Blue Jays to pick brain of Rasmus's dad
Club wants to gain knowledge of newcomer's drill work, swing
When the Toronto Blue Jays rolled out the welcome mat for new outfielder Colby Rasmus on Thursday, they extended it to his father, too.
Acquired the previous day in a three-team trade with the St. Louis Cardinals and Chicago White Sox, Rasmus batted second and started in centre field Thursday night against Baltimore.
Blue Jays manager John Farrell said the team intends to speak with Rasmus's father, Tony, about Colby's hitting and how best to coach him. Rasmus and the Cardinals apparently clashed over his decision to be coached by his father, rather than work with hitting coaches Mark McGwire and Mike Aldrete.
Rasmus played for his father in high school.
"It's to gain information from Colby's dad, to understand some of the drill work, the terminology, some of the key points that have been looked at within his swing," Farrell said. "What are some of the things they use to maintain a very productive left-handed swing? That's not to say we're going to give him a uniform and have him sit in the dugout, but I just think it's a smart thing to do.
"You're not looking to build walls, you're always looking to build bridges, to make sure you get the most out of any given player," he added.
Rasmus, who was hitting .246 with 11 homers and 40 RBIs at the time of the deal, played down the importance of his family coaching connection.
"I don't think that needs to be a big issue, really," Rasmus said. "My dad coached me all the way growing up and he has a big interest in my baseball, wants me to play well and knows my swing pretty well.
"I'm just trying to play good, play hard, nothing further than that," he said. "It's not trying to disrespect anybody, nothing. Just trying to play good and I think he'll help me play good."
In his Jays debut, Rasmus was 0-for-5 with two strikeouts as Toronto beat Baltimore 8-5.
St. Louis manager Tony La Russa acknowledged having a "shaky" relationship with Rasmus, a first-round pick of the Cardinals out of high school in 2005 who was the jewel of the farm system before arriving in the majors in 2009.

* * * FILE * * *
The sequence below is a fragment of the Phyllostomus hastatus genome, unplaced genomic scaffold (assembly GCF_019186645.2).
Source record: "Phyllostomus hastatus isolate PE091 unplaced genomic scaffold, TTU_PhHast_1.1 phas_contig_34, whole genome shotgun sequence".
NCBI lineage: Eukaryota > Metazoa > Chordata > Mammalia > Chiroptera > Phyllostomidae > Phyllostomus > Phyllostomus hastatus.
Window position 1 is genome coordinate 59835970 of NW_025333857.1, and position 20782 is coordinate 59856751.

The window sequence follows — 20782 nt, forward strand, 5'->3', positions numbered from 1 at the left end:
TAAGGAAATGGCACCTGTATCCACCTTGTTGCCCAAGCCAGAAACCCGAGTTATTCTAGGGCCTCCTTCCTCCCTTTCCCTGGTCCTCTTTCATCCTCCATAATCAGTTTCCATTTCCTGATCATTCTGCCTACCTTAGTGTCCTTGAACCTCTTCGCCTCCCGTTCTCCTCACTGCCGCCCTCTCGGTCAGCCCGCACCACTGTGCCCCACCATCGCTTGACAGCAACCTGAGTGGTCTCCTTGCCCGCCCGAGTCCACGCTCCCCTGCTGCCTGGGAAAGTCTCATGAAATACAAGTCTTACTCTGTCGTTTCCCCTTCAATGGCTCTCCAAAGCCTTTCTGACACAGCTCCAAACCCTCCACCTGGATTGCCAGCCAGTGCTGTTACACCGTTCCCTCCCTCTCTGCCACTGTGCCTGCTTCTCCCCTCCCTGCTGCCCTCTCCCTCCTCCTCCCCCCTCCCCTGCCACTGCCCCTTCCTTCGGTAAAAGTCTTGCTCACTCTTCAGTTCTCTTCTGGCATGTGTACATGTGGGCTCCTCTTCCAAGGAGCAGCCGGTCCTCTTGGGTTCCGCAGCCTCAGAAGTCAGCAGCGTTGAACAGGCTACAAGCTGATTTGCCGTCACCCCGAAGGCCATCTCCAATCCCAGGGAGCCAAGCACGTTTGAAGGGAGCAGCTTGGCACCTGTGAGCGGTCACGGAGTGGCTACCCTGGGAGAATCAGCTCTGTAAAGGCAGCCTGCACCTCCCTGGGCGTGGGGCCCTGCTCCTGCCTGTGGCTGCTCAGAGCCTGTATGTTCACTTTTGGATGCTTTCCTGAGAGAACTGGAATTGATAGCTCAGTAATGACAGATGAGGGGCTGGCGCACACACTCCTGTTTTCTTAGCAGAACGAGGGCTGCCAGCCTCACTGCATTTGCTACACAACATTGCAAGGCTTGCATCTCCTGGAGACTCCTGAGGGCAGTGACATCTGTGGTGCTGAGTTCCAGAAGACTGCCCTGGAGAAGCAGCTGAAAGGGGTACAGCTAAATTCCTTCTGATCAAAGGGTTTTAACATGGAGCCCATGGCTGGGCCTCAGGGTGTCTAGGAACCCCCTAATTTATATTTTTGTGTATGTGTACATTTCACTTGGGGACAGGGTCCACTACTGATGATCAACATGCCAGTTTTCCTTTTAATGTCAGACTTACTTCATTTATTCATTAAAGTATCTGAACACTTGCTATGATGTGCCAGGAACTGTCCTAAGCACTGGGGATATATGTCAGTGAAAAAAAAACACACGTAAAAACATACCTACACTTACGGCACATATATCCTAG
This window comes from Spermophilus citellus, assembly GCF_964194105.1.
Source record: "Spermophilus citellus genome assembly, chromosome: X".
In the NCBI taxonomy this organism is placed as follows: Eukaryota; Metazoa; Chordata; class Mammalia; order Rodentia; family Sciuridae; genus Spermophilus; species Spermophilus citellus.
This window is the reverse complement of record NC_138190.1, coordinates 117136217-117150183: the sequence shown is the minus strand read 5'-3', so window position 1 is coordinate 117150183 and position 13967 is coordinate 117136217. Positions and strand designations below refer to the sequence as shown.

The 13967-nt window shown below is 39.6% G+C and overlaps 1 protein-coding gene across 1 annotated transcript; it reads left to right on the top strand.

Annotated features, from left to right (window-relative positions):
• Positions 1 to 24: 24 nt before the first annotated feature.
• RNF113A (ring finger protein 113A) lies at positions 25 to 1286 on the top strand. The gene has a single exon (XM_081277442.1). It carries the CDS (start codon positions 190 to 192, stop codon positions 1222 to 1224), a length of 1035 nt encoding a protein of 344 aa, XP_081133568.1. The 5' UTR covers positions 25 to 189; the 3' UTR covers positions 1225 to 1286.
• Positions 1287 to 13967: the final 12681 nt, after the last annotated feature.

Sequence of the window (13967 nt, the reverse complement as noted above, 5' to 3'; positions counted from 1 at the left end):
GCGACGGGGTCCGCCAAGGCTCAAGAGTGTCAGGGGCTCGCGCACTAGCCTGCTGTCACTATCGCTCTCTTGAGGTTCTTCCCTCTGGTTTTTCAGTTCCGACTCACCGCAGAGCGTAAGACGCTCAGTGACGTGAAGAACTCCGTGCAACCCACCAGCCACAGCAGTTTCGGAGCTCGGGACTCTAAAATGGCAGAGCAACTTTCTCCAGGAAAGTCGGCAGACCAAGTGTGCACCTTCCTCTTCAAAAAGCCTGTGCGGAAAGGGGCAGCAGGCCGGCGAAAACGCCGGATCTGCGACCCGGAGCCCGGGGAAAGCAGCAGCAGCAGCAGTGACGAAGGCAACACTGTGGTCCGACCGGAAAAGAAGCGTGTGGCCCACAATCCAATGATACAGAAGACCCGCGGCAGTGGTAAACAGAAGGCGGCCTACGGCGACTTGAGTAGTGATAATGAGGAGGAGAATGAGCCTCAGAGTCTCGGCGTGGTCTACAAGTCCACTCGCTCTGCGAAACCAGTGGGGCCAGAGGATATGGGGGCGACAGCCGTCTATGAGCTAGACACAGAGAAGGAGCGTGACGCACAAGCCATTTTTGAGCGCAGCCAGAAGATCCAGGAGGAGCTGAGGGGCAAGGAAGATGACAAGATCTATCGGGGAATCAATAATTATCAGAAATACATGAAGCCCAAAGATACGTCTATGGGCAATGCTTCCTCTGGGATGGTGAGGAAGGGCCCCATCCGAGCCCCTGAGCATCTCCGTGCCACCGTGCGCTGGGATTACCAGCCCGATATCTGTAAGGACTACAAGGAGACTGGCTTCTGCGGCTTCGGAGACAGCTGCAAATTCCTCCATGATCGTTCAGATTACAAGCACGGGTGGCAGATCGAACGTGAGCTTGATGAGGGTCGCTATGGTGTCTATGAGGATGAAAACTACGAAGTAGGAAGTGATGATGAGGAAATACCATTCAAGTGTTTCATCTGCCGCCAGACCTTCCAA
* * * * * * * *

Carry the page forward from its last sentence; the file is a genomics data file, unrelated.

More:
"Can he be a great player? Absolutely, if he learns and improves," La Russa said, though after the trade he referred to Rasmus as a "bench player."
Speaking to Toronto sports radio station the FAN590 in Toronto on Thursday morning, Tony Rasmus said his son was "miserable" in St. Louis.
"I felt like I was watching a funeral," the elder Rasmus said, adding that his son would be able to focus on baseball in Toronto "rather than the political stuff."
"The environment, as far as managerial environment, is going to be so much better under John," he said. "I just can't imagine how much better it's going to be playing up under him than Tony La Russa. It's nice to go to the park and try to have a little fun versus showing up for a funeral procession every day. I just believe it's going to be a much better environment to play baseball."
Colby Rasmus called the move to Toronto a "fresh start" that would relieve some of the pressure he felt in St. Louis.
"I went through a tough stretch there just trying to do too much, trying to play out of what I should, going up there and gripping the bat too tight and just not playing loose, not being relaxed," he said. "That's one thing I want to try to work on.
Just go out there and play the game and not worry about any of this talk and all that's going on."
Blue Jays general manager Alex Anthopoulos said Wednesday he would have what he called "the elephant in the room conversation" when Rasmus arrived to talk about the past once, address it and move on. They had that chat Thursday.
"He talks fast so I was trying to keep up with him but it was great, it was awesome," Rasmus said. "I sat down with him and Mr. John [Farrell]. I thought it was a great talk and I'm just excited to be playing for them. They seem to be great people and excited to have me, which is awesome. I feel like they really want me to be here and I want to be here just as much as they want me."